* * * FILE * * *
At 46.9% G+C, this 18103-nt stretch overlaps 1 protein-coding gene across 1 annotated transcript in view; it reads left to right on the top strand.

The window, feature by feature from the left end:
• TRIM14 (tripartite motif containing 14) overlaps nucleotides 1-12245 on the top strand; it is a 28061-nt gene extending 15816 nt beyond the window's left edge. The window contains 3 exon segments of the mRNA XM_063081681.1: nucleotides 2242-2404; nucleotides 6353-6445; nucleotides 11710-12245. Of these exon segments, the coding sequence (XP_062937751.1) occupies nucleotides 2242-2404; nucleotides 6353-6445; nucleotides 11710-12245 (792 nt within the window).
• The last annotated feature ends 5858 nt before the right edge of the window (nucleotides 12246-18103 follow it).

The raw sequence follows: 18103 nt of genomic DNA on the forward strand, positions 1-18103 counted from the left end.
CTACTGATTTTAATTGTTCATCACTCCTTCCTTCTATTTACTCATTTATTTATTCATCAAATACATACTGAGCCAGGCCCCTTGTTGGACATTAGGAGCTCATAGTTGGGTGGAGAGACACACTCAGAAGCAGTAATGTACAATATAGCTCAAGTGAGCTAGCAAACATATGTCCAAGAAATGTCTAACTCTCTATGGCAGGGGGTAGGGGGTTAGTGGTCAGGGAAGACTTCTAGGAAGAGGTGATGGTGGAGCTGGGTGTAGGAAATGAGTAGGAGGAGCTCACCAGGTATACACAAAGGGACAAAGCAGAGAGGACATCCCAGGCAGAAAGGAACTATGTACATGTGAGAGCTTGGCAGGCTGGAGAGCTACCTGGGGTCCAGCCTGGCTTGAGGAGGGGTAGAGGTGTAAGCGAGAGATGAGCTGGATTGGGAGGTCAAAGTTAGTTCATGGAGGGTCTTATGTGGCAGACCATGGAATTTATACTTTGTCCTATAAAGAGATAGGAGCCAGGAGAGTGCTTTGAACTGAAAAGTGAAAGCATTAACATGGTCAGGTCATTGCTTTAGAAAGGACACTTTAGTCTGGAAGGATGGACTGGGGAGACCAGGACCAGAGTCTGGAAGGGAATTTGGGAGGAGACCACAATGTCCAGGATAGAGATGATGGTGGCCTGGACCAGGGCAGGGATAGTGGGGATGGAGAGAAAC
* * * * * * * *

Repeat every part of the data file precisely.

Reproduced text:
At 46.9% G+C, this 18103-nt stretch overlaps 1 protein-coding gene across 1 annotated transcript in view; it reads left to right on the top strand.

The window, feature by feature from the left end:
• TRIM14 (tripartite motif containing 14) overlaps nucleotides 1-12245 on the top strand; it is a 28061-nt gene extending 15816 nt beyond the window's left edge. The window contains 3 exon segments of the mRNA XM_063081681.1: nucleotides 2242-2404; nucleotides 6353-6445; nucleotides 11710-12245. Of these exon segments, the coding sequence (XP_062937751.1) occupies nucleotides 2242-2404; nucleotides 6353-6445; nucleotides 11710-12245 (792 nt within the window).
• The last annotated feature ends 5858 nt before the right edge of the window (nucleotides 12246-18103 follow it).

The raw sequence follows: 18103 nt of genomic DNA on the forward strand, positions 1-18103 counted from the left end.
CTACTGATTTTAATTGTTCATCACTCCTTCCTTCTATTTACTCATTTATTTATTCATCAAATACATACTGAGCCAGGCCCCTTGTTGGACATTAGGAGCTCATAGTTGGGTGGAGAGACACACTCAGAAGCAGTAATGTACAATATAGCTCAAGTGAGCTAGCAAACATATGTCCAAGAAATGTCTAACTCTCTATGGCAGGGGGTAGGGGGTTAGTGGTCAGGGAAGACTTCTAGGAAGAGGTGATGGTGGAGCTGGGTGTAGGAAATGAGTAGGAGGAGCTCACCAGGTATACACAAAGGGACAAAGCAGAGAGGACATCCCAGGCAGAAAGGAACTATGTACATGTGAGAGCTTGGCAGGCTGGAGAGCTACCTGGGGTCCAGCCTGGCTTGAGGAGGGGTAGAGGTGTAAGCGAGAGATGAGCTGGATTGGGAGGTCAAAGTTAGTTCATGGAGGGTCTTATGTGGCAGACCATGGAATTTATACTTTGTCCTATAAAGAGATAGGAGCCAGGAGAGTGCTTTGAACTGAAAAGTGAAAGCATTAACATGGTCAGGTCATTGCTTTAGAAAGGACACTTTAGTCTGGAAGGATGGACTGGGGAGACCAGGACCAGAGTCTGGAAGGGAATTTGGGAGGAGACCACAATGTCCAGGATAGAGATGATGGTGGCCTGGACCAGGGCAGGGATAGTGGGGATGGAGAGAAAC